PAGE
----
University of Queensland student writes thesis titled Exploring Changes in Sediment Distribution and Quality in the Pumicestone Passage Between 1980 and 2018.
Sofie Thielemans did the research as part of her program towards a Bachelor of Engineering (Hons) in Environmental Engineering.
Pumicestone Passage is a tidal waterway of high ecological and recreational value, located in Northern Moreton Bay in South-East Queensland. In the last century-and-a half, the Passage has come under pressure from rapid urbanisation, leading to concerns regarding the implications of land use changes and catchment degradation on the waterway health.
A comparative study was conducted in order to establish current sediment quality and distribution in the Passage, and compare this to a study performed in 1980. This has shown that overall, the Passage has experienced a significant increase in mud distribution, attributed mainly to extensive land clearing and construction of urban development. However, further comparisons with a 2015 study have indicated that some sites are experiencing decreases in mud. A potential driver identified for this may be changes in catchment management.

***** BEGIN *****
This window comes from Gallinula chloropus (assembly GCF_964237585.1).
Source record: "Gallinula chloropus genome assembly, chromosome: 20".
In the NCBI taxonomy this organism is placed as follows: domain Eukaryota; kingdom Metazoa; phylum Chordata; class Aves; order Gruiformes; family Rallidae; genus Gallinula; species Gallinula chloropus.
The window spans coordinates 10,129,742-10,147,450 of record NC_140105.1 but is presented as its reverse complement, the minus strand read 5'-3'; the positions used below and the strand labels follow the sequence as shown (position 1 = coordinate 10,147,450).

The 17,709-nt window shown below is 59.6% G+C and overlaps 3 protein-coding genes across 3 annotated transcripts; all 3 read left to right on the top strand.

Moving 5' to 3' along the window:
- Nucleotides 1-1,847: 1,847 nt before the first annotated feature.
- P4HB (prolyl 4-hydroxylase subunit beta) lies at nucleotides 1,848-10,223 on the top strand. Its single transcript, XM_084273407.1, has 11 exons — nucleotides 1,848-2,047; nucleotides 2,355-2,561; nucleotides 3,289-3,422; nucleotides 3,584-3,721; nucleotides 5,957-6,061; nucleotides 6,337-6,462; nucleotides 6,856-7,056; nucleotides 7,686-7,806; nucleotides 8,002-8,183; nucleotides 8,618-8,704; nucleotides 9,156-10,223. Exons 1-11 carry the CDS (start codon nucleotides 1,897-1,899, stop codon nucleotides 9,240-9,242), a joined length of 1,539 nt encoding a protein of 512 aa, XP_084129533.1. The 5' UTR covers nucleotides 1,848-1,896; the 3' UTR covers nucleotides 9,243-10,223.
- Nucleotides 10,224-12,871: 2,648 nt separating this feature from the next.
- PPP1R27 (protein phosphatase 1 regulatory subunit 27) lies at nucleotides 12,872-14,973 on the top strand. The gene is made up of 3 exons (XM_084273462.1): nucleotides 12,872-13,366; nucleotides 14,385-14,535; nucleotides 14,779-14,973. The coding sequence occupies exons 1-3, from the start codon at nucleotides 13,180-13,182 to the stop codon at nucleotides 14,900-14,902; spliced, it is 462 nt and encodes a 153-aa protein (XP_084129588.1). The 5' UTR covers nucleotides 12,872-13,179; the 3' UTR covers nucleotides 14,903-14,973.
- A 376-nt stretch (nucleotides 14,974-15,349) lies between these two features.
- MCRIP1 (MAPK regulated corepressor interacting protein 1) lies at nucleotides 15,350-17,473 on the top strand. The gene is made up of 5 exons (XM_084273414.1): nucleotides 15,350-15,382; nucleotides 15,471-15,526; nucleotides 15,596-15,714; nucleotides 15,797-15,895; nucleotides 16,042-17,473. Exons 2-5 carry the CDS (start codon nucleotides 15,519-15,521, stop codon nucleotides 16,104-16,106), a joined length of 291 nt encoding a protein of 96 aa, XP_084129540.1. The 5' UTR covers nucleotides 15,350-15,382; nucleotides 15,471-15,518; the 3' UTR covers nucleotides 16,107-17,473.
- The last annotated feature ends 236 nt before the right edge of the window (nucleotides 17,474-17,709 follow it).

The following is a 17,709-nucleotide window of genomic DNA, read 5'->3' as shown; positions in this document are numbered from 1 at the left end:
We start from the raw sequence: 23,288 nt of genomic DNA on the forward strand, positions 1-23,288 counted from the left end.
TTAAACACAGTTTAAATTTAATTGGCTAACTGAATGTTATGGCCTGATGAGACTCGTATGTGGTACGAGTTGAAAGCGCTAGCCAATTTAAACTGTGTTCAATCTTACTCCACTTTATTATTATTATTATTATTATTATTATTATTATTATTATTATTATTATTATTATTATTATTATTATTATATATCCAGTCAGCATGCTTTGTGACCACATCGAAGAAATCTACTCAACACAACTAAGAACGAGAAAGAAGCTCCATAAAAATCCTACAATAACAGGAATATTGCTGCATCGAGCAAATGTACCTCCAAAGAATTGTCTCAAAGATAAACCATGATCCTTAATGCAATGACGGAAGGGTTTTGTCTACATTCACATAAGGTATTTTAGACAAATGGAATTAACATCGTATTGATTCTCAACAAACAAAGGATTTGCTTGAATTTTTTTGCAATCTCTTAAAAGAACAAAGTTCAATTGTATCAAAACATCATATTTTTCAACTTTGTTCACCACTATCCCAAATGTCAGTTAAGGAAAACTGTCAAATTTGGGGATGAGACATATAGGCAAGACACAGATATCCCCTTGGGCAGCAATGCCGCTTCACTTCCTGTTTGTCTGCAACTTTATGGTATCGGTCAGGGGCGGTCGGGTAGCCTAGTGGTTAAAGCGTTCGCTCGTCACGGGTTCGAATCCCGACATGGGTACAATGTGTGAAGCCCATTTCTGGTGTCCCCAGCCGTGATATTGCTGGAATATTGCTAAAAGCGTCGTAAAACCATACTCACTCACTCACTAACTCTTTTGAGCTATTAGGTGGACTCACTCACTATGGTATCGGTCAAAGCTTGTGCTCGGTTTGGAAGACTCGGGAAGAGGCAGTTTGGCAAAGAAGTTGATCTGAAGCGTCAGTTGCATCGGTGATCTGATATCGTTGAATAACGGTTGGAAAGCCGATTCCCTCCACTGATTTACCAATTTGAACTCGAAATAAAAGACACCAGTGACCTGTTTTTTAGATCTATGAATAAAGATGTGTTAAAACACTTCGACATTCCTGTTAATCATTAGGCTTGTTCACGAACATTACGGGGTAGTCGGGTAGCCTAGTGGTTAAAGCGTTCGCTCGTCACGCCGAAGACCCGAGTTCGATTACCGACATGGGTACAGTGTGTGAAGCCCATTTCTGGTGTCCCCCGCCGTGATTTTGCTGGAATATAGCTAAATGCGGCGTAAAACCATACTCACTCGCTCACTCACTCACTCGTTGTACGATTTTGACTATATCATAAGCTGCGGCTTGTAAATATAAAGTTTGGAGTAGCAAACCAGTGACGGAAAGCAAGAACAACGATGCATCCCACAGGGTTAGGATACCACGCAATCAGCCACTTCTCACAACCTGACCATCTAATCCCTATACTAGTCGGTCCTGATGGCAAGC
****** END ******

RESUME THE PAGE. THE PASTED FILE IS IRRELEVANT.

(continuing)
A significant reduction in metals, and no detectable pesticides were further identified, highlighting the effects of land use changes on these.
Overall, the study findings indicate that Pumicestone Passage is a highly variable environment, where a complex range of systems affect sediment quality and distribution. The study provides a baseline data set, relevant for future comparison in the face of continuing urbanisation.
The full report is available for viewing online or download HERE.